Was able to watch a poor quality copy of this yesterday, it's nothing special but it's rare. Directed by Robert D. Webb Starring Richard Conte, Faye Marlowe, Kurt Kreuger (The Dark Corner 1946), Ann Savage (Detour 1945), Mantan Moreland, John Harvey, Martin Kosleck and Walter Sande. Interesting low budget film that was Richard Conte's first Noir, set in New Orleans. He plays a private detective who is hired to retrieve a letter for a client. The letter is held by his sometime partner Ann Savage who unfortunately is soon murdered. Mantan Moreland provides some eye popping stereotypical shtick as Conte's associate. It does have some nice noirish cinematography but it really isn't anything to actively seek out, it's more for noir aficionados. 5/10
|Noirish Creole Bar|
|Ann Savage and Richard Conte|
|Mantan Moreland and Richard Conte|
Don't watch it for Ann Savage; she's the first to go 6/10 stars
by bmacv (Western New York)
Pretty much the only thing you think while watching The Spider is that it's too bad Ann Savage kissed the dust about seven minutes into it. Playing the enterprising partner of New Orleans private investigator Richard Conte whose attempt at extortion sets the plot in motion, she gives the film an initial jolt of deadly femininity that the rest of the movie sorely needs.
Lovely but less prepossessing Faye Marlowe is the mysterious client who hands Conte a diamond brooch, engaging him to retrieve an envelope. It contains evidence obtained by Savage that Marlowe's missing sister was in fact murdered, but Conte doesn't know this, or the identity of the woman who hired him under a false name. He finds out that she's part of a phony spiritualist act with arachnoid sets and get-ups (hence the movie's title). The sister, who could pass as her twin, was part of the illusion. In order to solve Savage's murder (to name just one), Conte must burrow back to 1940, using old newspaper clippings and hotel registers, to unravel the earlier killing.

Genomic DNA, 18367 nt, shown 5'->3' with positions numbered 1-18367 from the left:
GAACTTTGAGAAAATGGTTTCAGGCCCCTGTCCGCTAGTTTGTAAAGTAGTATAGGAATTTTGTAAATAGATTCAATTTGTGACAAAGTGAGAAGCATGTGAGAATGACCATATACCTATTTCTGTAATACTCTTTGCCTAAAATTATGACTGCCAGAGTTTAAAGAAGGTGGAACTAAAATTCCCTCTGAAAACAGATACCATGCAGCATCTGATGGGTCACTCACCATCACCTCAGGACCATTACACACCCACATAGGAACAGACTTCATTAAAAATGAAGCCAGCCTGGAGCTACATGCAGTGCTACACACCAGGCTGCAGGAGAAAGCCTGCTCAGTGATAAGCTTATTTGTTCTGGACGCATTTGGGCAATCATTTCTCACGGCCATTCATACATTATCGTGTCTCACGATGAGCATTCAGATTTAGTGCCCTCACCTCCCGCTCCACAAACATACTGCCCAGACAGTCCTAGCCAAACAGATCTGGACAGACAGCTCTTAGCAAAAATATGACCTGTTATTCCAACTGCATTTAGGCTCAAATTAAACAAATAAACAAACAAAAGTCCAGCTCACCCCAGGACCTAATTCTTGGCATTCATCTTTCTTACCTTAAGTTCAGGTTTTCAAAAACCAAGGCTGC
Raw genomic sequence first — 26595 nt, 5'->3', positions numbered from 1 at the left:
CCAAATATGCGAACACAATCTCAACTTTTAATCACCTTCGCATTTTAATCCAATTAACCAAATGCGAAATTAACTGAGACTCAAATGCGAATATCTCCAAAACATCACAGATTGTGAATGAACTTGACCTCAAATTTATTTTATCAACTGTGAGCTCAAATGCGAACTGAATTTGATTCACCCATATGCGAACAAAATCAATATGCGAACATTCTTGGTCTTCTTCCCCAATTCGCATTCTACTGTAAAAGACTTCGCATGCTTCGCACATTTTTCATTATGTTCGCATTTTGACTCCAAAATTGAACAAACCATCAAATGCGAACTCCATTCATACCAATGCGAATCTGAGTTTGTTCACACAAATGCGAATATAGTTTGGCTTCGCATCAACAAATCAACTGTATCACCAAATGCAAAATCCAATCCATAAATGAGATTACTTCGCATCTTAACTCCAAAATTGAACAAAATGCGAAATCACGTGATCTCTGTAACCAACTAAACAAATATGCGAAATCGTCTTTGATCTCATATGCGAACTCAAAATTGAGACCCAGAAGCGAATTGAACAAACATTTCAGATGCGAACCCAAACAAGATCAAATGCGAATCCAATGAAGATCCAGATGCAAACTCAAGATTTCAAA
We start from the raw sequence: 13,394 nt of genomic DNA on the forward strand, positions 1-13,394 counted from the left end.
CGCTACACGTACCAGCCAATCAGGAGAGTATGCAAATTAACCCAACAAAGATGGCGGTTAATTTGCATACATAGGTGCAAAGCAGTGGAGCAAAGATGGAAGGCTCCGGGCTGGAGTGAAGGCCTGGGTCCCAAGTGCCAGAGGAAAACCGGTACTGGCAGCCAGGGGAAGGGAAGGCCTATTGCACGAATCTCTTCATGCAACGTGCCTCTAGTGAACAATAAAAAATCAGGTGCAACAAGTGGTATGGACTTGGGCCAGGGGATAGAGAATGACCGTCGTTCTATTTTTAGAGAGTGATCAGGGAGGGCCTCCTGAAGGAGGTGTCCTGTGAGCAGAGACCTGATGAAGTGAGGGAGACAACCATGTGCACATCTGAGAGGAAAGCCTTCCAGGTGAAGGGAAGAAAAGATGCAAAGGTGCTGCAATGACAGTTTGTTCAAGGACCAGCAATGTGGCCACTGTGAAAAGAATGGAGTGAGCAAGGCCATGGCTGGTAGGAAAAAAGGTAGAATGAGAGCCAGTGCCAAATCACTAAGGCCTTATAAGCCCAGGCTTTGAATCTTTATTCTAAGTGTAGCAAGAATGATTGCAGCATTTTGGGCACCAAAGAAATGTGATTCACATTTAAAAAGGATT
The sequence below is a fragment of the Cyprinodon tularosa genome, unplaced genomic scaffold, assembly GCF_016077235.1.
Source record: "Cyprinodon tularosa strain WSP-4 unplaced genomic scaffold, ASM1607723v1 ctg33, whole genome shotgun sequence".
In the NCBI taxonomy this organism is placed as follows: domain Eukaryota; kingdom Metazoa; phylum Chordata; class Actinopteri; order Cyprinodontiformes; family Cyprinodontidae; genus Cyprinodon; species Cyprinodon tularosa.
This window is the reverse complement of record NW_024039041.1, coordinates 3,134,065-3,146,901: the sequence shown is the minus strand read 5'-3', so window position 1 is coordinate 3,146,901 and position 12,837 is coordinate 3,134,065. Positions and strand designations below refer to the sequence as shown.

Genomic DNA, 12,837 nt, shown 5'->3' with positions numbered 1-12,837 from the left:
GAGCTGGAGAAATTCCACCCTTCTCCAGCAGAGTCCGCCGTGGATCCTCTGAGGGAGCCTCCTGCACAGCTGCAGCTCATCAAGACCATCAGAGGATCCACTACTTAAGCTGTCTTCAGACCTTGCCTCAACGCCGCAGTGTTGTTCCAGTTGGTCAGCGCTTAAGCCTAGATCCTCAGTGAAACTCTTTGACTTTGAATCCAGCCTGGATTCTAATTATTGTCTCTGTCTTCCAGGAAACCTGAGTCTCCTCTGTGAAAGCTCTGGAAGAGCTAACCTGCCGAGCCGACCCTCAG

Short and plot-laden, The Spider borrows, or steals, piecemeal from earlier successes (a shakedown in Conte's office harks back to Joel Cairo and Sam Spade in The Maltese Falcon, as does Marlowe's pseudonymous identity). The presence of Conte and Savage (however abbreviated) has led some viewers to chuck this movie under the rubric `film noir;' that may be stretching things. (The New Orleans locales stay strictly generic, which is a shame, as it may be the only such film set in The Big Easy, unless the even more dubious Glory Alley is admitted.) The Spider is an entertaining enough crime programmer that even a second scene spotlighting Savage would have helped mightily.